"Are we prepared to promote conditions in which the living contact with God can be reestablished? For our lives today have become godless to the point of complete vacuity. God is no longer with us in the conscious sense of the word. He is denied, ignored, excluded from every claim to have a part in our daily life." - Alfred Delp, S.J.

Tuesday, April 02, 2013

St. Mary of Egypt

Today is one of her feast days.

Some Catholics observe her memorial on other dates - during Lent mostly.

Not long ago, I read another bio of her stating she came from a wealthy family...

Once upon a time, there was a young beautiful girl who wanted to be a big star.  Attracted to the theater and a life of glamour and luxury, she became a locally renowned entertainer, a famous exotic dancer (remember the musical Gypsy?)  and a sort of high class pole-dancing-call-girl/prostitute - catering to wealthy Christian businessmen.  She latter wrote a book called, "Accepting Sexual Promiscuity" although few could read back then, and it was soon forgotten.

A little later, while on a pilgrimage, she continued to work her trade until something queer happened.  So she wrote another book titled, "Imitation of Sexuality" - although that one didn't work out either.  Yup, you guessed it, because few people could read back then, and, it did not have an orthodox imprimatur.  Although the book received modest success over the first one, simply because she illustrated it - which is why the imprimatur was withheld, BTW.  Still, she made little cents - I mean, she couldn't make a profit. 

Anyway - long story short - her repentance bore fruit when she finally fled into the desert to do actual penance.  No one heard from her again until an old monk, Zosimas, troubled by temptations to celibacy, chased a naked figure across the desert - saying to himself:  "I must give that naked man my cloak!  Poor thing is so cold - it's shrunk to nothing!"  When he caught up to her, he discovered she was not a handsomely-striking, metrosexual-looking young man at all, but a scarecrow-looking, severely anorexic  - woman!  "Oh!  How icky!"  the monk said, breathing a great sigh of relief, since he no longer felt the urgings of lust. "If that won't make me stay chaste, nothing will!"  The monk said beneath his breath.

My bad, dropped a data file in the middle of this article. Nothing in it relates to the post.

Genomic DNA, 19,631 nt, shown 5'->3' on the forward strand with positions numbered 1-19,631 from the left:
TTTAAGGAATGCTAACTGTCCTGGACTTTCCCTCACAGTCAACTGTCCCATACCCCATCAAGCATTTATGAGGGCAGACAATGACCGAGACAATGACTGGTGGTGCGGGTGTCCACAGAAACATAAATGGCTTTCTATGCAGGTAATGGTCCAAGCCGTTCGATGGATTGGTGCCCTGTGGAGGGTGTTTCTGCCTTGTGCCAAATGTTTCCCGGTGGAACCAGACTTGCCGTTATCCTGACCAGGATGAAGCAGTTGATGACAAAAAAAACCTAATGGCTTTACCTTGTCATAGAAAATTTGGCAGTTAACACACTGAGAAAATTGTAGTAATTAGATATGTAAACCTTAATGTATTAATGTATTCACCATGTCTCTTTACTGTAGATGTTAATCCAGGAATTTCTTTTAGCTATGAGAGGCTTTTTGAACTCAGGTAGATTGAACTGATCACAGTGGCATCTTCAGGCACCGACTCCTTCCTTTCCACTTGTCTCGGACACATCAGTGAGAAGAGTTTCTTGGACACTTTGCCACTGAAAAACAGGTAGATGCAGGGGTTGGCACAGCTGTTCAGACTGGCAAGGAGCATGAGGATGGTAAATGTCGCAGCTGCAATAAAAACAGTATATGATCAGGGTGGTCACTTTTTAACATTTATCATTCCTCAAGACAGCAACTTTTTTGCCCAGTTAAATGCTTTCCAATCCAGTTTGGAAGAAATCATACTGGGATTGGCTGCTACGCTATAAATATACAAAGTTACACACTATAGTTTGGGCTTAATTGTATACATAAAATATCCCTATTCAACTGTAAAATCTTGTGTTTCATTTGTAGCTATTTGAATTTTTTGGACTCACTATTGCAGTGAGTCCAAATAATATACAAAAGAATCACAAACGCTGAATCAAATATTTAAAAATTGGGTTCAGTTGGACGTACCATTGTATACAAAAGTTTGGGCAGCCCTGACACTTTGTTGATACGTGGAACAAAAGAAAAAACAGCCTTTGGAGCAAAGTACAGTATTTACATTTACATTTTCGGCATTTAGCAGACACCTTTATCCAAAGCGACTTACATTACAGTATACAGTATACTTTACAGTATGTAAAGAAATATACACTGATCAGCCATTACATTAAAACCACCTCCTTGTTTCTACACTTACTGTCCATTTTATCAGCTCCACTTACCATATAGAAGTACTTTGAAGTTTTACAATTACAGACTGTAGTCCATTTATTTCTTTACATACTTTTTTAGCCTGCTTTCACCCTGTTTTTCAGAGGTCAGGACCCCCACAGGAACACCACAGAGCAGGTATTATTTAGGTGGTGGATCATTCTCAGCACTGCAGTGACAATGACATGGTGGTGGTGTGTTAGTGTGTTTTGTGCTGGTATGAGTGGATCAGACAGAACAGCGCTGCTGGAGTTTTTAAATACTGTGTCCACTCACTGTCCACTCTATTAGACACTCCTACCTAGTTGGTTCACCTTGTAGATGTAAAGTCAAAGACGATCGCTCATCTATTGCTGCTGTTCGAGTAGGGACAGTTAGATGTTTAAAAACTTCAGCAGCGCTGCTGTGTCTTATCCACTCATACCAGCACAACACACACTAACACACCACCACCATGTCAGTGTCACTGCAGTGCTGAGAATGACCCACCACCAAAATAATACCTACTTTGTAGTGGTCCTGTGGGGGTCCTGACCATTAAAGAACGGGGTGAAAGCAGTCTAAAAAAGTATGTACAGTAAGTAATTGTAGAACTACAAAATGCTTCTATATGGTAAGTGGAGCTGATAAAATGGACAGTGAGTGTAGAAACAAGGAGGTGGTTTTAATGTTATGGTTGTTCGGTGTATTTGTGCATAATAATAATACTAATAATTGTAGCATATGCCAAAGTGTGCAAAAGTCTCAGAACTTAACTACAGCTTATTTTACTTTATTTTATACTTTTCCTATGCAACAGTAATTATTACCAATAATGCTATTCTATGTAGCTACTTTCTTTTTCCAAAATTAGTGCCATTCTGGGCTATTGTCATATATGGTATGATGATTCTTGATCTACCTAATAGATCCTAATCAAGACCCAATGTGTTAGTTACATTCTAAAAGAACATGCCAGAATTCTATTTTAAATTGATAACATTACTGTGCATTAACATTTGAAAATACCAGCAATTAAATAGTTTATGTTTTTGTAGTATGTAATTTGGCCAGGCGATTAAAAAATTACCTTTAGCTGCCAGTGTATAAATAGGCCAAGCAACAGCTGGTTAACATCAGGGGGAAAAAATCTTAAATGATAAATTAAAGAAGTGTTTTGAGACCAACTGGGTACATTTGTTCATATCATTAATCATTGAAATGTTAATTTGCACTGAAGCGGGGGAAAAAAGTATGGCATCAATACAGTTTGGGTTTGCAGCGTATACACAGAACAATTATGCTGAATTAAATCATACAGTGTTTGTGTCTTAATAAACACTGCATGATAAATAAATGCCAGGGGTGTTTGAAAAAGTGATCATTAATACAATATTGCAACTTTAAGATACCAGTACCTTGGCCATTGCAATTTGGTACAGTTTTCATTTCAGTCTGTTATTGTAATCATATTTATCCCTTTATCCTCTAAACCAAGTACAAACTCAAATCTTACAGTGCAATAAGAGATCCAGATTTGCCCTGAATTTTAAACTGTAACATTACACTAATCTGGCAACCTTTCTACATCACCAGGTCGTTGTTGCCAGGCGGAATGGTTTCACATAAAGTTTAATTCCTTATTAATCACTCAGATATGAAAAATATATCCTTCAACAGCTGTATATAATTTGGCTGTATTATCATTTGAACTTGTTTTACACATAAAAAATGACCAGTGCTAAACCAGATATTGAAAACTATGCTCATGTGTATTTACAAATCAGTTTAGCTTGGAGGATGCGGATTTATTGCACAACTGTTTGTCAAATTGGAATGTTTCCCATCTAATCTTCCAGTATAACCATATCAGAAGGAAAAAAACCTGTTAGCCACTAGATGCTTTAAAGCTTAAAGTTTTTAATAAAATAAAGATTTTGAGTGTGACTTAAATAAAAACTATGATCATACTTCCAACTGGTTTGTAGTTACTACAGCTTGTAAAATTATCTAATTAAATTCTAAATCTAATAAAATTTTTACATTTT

Zosimas soon got to know Mary and realized she was a penitent and not a destitute Parisian runway model, much less a man.  He gladly became her confessor and was edified to bring her Communion whenever he happened by. 

Then one Holy Thursday evening he found the poor thing dead, after someone evidently broke the liturgical rubrics and washed her feet in the Jordan... "How very odd!"  Zosimas whispered to the lion.  "A lion!" He shouted - surprised and shaken by an immense cat which appeared out of nowhere.  (After all, he was in the desert - which is pretty nowhere.)

After shaking hands - err, paws, the lion helped him bury Mary - "You do it pussy!  I can't look at her naked body because I'm... well, you know!  Fasting."  So the lion dug her grave and kicked her into it, covering her all up like a kitty does in the kat-box. 

On the way back to the monastery, Zosimas came to his senses and discovered the lion was just a very large domestic cat, with a St. Francis ID medal around it's collar, so he shooed him home, lest the other monks be disappointed - and sceptical - that a lion had helped him bury the body.  Besides, someone told him that keeping a pet could be idolatrous, so he wanted nothing to do with pets or former harlots.

After he arrived back at the abbey, the abbot had him write a book about Mary and all that happened to him, which he called The Dance of the Seven Veiled Mountain.  The book became so successful, he travelled to India to found a new monastery, only to die in a strange accident with a fan - a fan of the book, that is.

The End

To read the traditional story of St. Mary, go here.



  1. Wow, now that was interesting ... now what are you smoking or eating?

  2. I. Love. This.

    And the best line?

    "Poor thing is so cold - it's shrunk to nothing!"

  3. Well, this made perfect sense to Me, and it is indeed an entrancing and enchanting tale.
    I think you should keep going one....
    what would Merton do ?

  4. Oh Em Gee. What a mind you have!

  5. I liked both stories, yours and the traditional one. I was especially struck by "her determination to live out her repentance in a manner suitable to her sin." Wow. I admire her fearless acceptance of suffering.

  6. This is why I never read this blog.

  7. LOL! James! I'll try to be better.

  8. Oh, Terry...even at your weirdest, you're a better read than most of your competition at their damndest.


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